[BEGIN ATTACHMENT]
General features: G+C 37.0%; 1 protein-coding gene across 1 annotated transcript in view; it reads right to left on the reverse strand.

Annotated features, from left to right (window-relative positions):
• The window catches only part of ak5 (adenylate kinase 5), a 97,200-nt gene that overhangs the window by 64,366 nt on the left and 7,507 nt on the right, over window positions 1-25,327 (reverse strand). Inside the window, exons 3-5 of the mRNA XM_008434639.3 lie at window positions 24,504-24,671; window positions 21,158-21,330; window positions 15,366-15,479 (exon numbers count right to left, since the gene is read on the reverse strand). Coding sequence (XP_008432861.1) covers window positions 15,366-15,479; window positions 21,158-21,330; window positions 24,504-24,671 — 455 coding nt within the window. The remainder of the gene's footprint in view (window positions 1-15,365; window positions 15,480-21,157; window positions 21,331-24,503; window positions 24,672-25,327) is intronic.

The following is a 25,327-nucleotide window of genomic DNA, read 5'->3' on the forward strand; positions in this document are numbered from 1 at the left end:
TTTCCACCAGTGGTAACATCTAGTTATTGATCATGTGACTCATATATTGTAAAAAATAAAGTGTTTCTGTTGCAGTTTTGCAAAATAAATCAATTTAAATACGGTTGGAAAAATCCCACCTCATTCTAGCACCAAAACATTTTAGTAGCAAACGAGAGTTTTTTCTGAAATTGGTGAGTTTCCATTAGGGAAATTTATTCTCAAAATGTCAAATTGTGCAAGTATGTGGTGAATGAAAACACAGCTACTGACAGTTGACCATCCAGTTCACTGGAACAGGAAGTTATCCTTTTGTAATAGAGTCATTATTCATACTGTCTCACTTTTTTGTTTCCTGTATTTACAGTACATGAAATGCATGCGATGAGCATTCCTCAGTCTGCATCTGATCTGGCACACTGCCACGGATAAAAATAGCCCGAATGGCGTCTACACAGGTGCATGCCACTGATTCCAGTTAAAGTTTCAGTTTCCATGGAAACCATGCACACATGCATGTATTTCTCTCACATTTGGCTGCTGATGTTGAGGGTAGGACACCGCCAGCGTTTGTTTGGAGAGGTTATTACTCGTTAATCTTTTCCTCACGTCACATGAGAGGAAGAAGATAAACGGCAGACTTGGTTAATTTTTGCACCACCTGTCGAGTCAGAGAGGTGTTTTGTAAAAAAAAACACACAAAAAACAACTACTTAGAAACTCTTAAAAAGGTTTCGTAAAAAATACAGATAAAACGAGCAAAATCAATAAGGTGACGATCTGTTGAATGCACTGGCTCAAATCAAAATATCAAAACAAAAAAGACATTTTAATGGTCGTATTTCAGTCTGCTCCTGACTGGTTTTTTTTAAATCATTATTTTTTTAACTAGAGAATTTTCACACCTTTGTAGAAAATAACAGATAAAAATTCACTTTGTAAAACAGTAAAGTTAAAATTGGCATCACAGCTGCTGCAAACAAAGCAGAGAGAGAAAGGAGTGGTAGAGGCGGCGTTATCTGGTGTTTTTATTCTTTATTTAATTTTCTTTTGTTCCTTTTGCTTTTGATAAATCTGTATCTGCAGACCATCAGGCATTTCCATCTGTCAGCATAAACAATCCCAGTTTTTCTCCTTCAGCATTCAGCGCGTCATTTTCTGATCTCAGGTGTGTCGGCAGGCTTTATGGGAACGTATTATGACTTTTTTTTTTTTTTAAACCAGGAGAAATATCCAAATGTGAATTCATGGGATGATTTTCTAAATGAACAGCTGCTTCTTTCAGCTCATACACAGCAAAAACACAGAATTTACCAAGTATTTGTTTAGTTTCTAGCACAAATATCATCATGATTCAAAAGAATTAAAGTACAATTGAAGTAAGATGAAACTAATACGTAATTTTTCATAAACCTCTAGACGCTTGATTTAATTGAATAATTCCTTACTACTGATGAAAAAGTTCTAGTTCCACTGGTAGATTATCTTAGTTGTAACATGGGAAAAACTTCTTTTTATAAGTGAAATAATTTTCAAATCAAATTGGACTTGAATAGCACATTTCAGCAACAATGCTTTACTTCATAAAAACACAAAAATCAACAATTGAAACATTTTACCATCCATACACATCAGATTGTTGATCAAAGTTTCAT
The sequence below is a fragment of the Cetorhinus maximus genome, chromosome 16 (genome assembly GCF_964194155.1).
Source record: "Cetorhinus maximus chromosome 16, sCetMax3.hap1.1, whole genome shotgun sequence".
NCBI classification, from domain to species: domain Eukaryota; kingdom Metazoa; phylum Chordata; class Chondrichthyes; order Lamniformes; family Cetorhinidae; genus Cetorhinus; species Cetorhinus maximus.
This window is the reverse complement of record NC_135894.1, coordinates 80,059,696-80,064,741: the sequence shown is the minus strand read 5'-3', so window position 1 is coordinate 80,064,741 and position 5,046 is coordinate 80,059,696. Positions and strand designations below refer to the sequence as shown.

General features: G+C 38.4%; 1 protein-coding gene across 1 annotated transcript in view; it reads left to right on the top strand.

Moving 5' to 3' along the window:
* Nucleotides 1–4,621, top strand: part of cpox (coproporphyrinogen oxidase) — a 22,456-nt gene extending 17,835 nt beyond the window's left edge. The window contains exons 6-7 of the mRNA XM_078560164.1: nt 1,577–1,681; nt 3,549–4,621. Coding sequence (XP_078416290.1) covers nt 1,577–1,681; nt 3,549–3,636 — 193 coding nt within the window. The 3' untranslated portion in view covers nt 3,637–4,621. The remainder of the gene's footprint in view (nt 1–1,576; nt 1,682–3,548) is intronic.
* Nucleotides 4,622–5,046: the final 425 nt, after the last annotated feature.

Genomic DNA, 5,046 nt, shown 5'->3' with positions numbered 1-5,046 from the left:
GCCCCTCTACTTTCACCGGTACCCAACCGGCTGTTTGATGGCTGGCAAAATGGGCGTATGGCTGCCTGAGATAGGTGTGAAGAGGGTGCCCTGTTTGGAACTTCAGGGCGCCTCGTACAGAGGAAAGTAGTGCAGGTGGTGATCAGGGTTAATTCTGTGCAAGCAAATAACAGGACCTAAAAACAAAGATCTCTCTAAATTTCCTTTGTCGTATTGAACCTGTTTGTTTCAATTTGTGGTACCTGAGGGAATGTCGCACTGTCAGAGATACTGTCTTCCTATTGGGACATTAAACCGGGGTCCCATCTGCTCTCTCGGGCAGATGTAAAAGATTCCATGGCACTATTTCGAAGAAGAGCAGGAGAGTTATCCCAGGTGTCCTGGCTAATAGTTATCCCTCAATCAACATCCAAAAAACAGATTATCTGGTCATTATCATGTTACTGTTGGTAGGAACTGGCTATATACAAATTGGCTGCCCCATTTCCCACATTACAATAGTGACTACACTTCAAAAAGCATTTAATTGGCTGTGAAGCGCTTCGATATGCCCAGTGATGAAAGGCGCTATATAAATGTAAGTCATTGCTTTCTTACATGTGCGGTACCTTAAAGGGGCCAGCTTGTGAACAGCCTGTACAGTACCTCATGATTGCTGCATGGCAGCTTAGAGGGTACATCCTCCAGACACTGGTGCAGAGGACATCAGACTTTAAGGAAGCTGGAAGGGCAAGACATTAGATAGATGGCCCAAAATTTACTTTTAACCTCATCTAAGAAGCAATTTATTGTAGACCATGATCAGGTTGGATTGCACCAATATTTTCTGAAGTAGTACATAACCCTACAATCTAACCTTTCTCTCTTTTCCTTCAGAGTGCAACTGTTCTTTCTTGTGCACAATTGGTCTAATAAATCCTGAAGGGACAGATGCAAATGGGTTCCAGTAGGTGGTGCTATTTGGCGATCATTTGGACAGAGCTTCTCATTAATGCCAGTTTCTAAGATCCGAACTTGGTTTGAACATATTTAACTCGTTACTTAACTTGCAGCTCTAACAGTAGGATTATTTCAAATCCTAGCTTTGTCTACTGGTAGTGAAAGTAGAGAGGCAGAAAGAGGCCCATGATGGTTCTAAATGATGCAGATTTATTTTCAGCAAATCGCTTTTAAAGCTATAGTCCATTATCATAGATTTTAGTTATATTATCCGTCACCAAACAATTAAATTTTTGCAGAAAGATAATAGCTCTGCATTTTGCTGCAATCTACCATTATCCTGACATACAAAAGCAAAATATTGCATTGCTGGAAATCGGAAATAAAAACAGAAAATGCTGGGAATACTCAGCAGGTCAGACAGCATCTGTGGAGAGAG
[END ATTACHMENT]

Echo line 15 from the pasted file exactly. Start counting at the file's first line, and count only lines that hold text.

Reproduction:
GCCCCTCTACTTTCACCGGTACCCAACCGGCTGTTTGATGGCTGGCAAAATGGGCGTATGGCTGCCTGAGATAGGTGTGAAGAGGGTGCCCTGTTTGGAACTTCAGGGCGCCTCGTACAGAGGAAAGTAGTGCAGGTGGTGATCAGGGTTAATTCTGTGCAAGCAAATAACAGGACCTAAAAACAAAGATCTCTCTAAATTTCCTTTGTCGTATTGAACCTGTTTGTTTCAATTTGTGGTACCTGAGGGAATGTCGCACTGTCAGAGATACTGTCTTCCTATTGGGACATTAAACCGGGGTCCCATCTGCTCTCTCGGGCAGATGTAAAAGATTCCATGGCACTATTTCGAAGAAGAGCAGGAGAGTTATCCCAGGTGTCCTGGCTAATAGTTATCCCTCAATCAACATCCAAAAAACAGATTATCTGGTCATTATCATGTTACTGTTGGTAGGAACTGGCTATATACAAATTGGCTGCCCCATTTCCCACATTACAATAGTGACTACACTTCAAAAAGCATTTAATTGGCTGTGAAGCGCTTCGATATGCCCAGTGATGAAAGGCGCTATATAAATGTAAGTCATTGCTTTCTTACATGTGCGGTACCTTAAAGGGGCCAGCTTGTGAACAGCCTGTACAGTACCTCATGATTGCTGCATGGCAGCTTAGAGGGTACATCCTCCAGACACTGGTGCAGAGGACATCAGACTTTAAGGAAGCTGGAAGGGCAAGACATTAGATAGATGGCCCAAAATTTACTTTTAACCTCATCTAAGAAGCAATTTATTGTAGACCATGATCAGGTTGGATTGCACCAATATTTTCTGAAGTAGTACATAACCCTACAATCTAACCTTTCTCTCTTTTCCTTCAGAGTGCAACTGTTCTTTCTTGTGCACAATTGGTCTAATAAATCCTGAAGGGACAGATGCAAATGGGTTCCAGTAGGTGGTGCTATTTGGCGATCATTTGGACAGAGCTTCTCATTAATGCCAGTTTCTAAGATCCGAACTTGGTTTGAACATATTTAACTCGTTACTTAACTTGCAGCTCTAACAGTAGGATTATTTCAAATCCTAGCTTTGTCTACTGGTAGTGAAAGTAGAGAGGCAGAAAGAGGCCCATGATGGTTCTAAATGATGCAGATTTATTTTCAGCAAATCGCTTTTAAAGCTATAGTCCATTATCATAGATTTTAGTTATATTATCCGTCACCAAACAATTAAATTTTTGCAGAAAGATAATAGCTCTGCATTTTGCTGCAATCTACCATTATCCTGACATACAAAAGCAAAATATTGCATTGCTGGAAATCGGAAATAAAAACAGAAAATGCTGGGAATACTCAGCAGGTCAGACAGCATCTGTGGAGAGAG